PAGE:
Their flight into the western sea.

From Limerick, where the tidal welling
Of the swift water comes and goes,
By Scattery, saintly Seanán’s dwelling,
Thou goest and whither then who knows?

Thomond is clapsed in thy embraces
And all her shores thou lovest well,
Where by Dunass thy cataract races
And where thy seaward waters swell.

Boyne, Siuir and Laune of ancient story,
And Suck’s swift flood — these have their fame;
But in the poet’s roll of glory,
Thine, Shannon, is a nobler name.

— transl. from the Gaelic by George Fox



Homero Aridjis

(transl. Eliot Weinberger)

There is a river
that runs as this river runs
a look crosses it
like a bird dissolving
in white space

its lights moving
it seems motionless
always flying
through a clarity of a present
that was and that will be

each moment it flows to oblivion
with beings and flowers from the earthly garden
and the words that lift to the heights
spoken here

— from Quemar las naves (Burn the Boats), 1975



Mary Oliver

In one day the Amazon discharges into the
Atlantic the equivalent of New York City’s
water supply for nine years.

Just because I was born
precisely here or there,
in some cold city or other,
don’t think I don’t remember
how I came along like a grain
carried by the flood—

on one of the weedy threads that pour
toward a muddy lightning
surging east, past
monkeys and parrots, past
trees with their branches in the clouds, until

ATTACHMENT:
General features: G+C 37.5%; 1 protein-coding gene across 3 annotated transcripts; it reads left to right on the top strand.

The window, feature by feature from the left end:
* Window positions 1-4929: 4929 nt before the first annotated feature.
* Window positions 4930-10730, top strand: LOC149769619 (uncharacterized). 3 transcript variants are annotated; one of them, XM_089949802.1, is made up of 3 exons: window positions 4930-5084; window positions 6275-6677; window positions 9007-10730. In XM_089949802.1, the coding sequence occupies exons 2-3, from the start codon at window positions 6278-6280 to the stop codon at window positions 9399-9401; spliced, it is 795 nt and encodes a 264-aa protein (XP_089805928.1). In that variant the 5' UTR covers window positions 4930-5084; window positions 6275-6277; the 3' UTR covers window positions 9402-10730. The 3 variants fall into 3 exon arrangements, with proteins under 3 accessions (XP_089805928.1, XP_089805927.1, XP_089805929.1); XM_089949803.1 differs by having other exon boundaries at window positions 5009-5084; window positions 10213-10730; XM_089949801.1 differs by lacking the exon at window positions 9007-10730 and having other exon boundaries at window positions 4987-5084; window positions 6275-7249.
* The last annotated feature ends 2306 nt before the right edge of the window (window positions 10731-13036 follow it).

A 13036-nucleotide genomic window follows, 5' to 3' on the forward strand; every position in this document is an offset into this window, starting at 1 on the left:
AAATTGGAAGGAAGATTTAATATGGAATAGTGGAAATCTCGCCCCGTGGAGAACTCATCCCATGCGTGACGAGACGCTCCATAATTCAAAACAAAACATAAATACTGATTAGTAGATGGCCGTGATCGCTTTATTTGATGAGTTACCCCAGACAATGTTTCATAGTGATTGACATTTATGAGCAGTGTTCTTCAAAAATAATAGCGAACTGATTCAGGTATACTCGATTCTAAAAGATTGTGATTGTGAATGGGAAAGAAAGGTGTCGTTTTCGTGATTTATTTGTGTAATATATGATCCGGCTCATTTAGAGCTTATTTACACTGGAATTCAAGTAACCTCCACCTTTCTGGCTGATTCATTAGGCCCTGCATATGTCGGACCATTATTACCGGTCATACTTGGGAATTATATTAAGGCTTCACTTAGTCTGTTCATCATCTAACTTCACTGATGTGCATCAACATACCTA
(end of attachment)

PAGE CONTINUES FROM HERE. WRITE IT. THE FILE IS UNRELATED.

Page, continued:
I was spilled forth
and slept under the blue lung
of the Caribbean.

told me this. But little by little
the smell of mud and flowers returned to me,
and in dreams I began to grow dark,
to sense the current.

Do dreams lie? Once I was a sad fish
crying for my sisters in the glittering
crossroads of the delta.

Once among the thick reeds I found
an empty boat, as narrow
as a man’s waist. Nearby
the trees sizzled with the afternoon rain.

Home, I said.
In every language there is a word for it.
Deep in the body itself, climbing
those white walls of thunder, past those green
temples there is also
a word for it.
I said, home.

— Virginia Quarterly Review, Winter 1984



Wallace Stevens

There is a great river this side of Stygia
Before one comes to the first black cataracts
And trees that lack the intelligence of trees.

In that river, far this side of Stygia,
The mere flowing of the water is a gayety,
Flashing and flashing in the sun. On its banks,

No shadow walks. The river is fateful,
Like the last one. But there is no ferryman.
He could not bend against its propelling force.

It is not to be seen beneath the appearances
That tell of it. The steeple at Farmington
Stands glistening and Haddam shines and sways.

It is the third commonness with light and air,
A curriculum, a vigor, a local abstraction . . .
Call it, once more, a river, an unnamed flowing,

Space-filled, reflecting the seasons, the folk-lore